6th Preview of She’s Not the Man I Married

Excerpt from Chapter 6 – Genitals Are the Least of It

So while I knew that Betty was a little sexually unusual and not your typical guy, I didn’t have any idea early on that his crossdressing meant anything but that he would prefer to be a little prettier than most men when we made love. But that wasn’t the whole story, and after subsequent conversations and discoveries about his transness, we both started to realize that the male sexual role was not his favorite. While some might say that his crossdressing should have been a huge road sign, plenty of crossdressers are very happy with a traditional gender role in the bedroom: They want to be on top, just in panties. Through time, I realized that not only did Betty’s eyes light up when I took the lead in some way—in any way, really—but I was having way better sex, too. It was terrifying. All along I’d thought I was terrifically liberated about this stuff; other boyfriends had preferred nonmissionary positions—who doesn’t?—but I’d never been in a situation before where I had to acknowledge that taking the lead felt good for both me and my partner. That is, I had to own it. If I “ended up” on top, in the dark, in those moments of sexuality when no one talks about what just happened, or is about to happen, it seemed okay. But if I were to say out loud, “Hey, I like this,” all hell would break loose emotionally.

When you cross a taboo in a secret, private way, and you don’t have to talk about what you like, it can just make sex a little sexier.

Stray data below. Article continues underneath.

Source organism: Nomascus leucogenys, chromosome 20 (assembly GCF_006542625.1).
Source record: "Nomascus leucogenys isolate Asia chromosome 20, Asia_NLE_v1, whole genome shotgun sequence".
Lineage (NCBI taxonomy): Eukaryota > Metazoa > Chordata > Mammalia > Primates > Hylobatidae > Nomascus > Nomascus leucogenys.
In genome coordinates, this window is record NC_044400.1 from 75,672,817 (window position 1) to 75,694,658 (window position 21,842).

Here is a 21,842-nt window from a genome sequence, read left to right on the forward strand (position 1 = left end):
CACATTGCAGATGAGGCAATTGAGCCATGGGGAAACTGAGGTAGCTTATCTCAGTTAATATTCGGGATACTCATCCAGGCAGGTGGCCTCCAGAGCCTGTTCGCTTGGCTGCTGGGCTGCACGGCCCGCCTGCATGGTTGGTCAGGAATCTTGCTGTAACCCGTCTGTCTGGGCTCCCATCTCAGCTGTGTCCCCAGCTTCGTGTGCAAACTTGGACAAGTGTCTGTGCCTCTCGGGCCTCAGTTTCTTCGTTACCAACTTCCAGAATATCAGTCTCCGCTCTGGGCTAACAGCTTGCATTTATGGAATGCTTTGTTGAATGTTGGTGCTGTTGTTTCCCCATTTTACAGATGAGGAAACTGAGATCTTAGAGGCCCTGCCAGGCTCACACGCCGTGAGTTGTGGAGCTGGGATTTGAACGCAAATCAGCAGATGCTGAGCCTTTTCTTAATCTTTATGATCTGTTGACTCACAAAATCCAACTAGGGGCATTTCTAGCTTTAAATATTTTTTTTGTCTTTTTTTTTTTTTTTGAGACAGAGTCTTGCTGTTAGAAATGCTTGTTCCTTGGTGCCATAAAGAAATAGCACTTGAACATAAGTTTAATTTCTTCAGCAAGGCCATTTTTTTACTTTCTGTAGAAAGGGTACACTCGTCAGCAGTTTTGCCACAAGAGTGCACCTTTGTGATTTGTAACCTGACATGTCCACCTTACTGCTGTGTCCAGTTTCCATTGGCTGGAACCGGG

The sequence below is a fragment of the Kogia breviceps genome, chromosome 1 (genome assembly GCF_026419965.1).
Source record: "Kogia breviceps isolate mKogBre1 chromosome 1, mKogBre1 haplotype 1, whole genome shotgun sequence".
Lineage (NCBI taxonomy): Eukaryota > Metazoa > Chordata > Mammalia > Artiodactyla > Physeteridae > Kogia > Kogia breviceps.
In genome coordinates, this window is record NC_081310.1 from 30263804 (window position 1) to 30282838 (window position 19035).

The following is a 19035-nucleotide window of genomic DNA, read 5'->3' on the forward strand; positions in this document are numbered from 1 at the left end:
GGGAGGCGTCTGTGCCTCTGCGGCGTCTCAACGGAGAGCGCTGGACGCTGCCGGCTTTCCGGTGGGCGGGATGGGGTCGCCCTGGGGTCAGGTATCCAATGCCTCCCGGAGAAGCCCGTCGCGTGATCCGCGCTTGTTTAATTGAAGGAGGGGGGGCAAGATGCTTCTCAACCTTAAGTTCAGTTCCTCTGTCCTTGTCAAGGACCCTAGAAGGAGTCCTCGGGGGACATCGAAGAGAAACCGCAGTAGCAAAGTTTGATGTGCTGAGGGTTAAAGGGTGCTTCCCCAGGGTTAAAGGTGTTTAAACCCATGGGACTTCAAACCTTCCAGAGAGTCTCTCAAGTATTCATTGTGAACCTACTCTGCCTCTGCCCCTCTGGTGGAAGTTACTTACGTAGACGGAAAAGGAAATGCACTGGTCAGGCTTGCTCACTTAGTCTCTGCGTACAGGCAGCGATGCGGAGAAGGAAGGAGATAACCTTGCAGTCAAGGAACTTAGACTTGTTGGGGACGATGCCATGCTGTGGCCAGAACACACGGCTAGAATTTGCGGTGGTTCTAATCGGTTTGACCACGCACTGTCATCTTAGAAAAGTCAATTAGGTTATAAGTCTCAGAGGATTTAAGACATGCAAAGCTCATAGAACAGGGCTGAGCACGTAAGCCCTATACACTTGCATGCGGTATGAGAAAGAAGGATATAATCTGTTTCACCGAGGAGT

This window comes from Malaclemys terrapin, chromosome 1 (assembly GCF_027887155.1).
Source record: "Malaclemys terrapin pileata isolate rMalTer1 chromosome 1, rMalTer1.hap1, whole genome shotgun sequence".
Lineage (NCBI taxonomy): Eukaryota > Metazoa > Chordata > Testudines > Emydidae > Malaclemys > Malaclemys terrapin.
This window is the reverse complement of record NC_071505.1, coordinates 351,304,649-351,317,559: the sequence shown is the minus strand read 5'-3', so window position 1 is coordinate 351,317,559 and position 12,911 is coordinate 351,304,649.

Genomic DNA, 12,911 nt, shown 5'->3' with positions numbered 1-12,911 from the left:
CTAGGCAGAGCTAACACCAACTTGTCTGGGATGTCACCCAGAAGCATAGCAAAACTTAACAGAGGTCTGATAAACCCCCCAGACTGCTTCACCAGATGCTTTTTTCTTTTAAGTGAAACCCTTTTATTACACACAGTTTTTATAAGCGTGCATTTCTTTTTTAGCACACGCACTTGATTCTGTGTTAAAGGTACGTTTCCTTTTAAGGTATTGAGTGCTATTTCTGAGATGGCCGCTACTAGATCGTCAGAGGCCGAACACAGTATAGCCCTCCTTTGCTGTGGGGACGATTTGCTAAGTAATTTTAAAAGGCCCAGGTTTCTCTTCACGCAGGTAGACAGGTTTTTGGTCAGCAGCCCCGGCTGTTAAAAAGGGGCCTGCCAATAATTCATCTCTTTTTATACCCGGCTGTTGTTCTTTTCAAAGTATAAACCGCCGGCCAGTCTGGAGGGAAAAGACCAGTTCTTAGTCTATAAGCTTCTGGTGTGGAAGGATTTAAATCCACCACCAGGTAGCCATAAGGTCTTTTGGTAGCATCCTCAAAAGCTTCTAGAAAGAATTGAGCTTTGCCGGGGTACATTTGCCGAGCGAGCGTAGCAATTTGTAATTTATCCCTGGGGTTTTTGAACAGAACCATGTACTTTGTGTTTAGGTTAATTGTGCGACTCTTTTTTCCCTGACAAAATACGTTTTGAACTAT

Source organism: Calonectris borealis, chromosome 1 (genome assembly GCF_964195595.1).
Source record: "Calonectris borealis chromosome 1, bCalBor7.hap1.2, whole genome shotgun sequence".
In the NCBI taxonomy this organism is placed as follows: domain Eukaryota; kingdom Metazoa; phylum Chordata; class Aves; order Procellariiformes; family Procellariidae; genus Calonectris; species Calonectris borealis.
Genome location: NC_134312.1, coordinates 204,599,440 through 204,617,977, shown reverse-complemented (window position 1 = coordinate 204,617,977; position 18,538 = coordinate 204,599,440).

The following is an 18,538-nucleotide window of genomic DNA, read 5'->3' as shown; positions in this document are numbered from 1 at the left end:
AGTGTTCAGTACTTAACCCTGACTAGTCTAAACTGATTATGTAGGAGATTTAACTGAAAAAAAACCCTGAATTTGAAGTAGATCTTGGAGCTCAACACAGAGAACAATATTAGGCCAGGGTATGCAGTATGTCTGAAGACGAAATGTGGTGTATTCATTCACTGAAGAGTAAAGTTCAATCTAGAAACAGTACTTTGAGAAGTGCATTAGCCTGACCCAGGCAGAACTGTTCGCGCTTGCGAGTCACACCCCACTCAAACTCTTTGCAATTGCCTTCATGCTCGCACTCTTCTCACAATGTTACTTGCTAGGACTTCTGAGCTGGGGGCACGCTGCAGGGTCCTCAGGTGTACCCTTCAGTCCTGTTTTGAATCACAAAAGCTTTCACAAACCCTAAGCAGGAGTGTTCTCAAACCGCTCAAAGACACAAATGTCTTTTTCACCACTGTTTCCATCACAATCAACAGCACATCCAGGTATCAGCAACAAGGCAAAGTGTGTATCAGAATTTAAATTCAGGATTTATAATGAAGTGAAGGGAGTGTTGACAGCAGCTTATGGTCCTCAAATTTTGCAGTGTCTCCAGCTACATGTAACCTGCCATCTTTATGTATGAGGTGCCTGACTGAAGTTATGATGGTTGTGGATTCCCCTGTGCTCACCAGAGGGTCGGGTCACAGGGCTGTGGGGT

But when you do have to talk about sex—say, if things aren’t going quite right between you and a partner—then it can be terrifying to admit what feels good. Like just about everyone else, I had messages in my head that being aggressive sexually as a woman made me a slut, or a pervert, or another socially awful thing I wasn’t supposed to be. But for Betty and me, the choice was between acknowledging these feelings and desires and their taboos, or arguing about sex indefinitely and eventually breaking up over it. The latter wasn’t an option.

What was happening in a very private, intimate space between me and Betty involved whole hordes of people: boyfriends who’d called me a nympho, my mother’s implied reminders to be a “Christian lady,” my years of being called or assumed to be lesbian. I was worried about all the labels I wasn’t fitting, and I was even more worried about which ones really could be applied. Betty brought her own horde as well: her guy friends who bedded any woman who was willing, ex-girlfriends who expected her to play the male role, and even one ex who left her for a woman. Then throw in all the cultural voices of religion, morality, and gender correctness. One of the most difficult tasks we had was asking all those people to leave our bedroom and kicking them out when they didn’t want to go.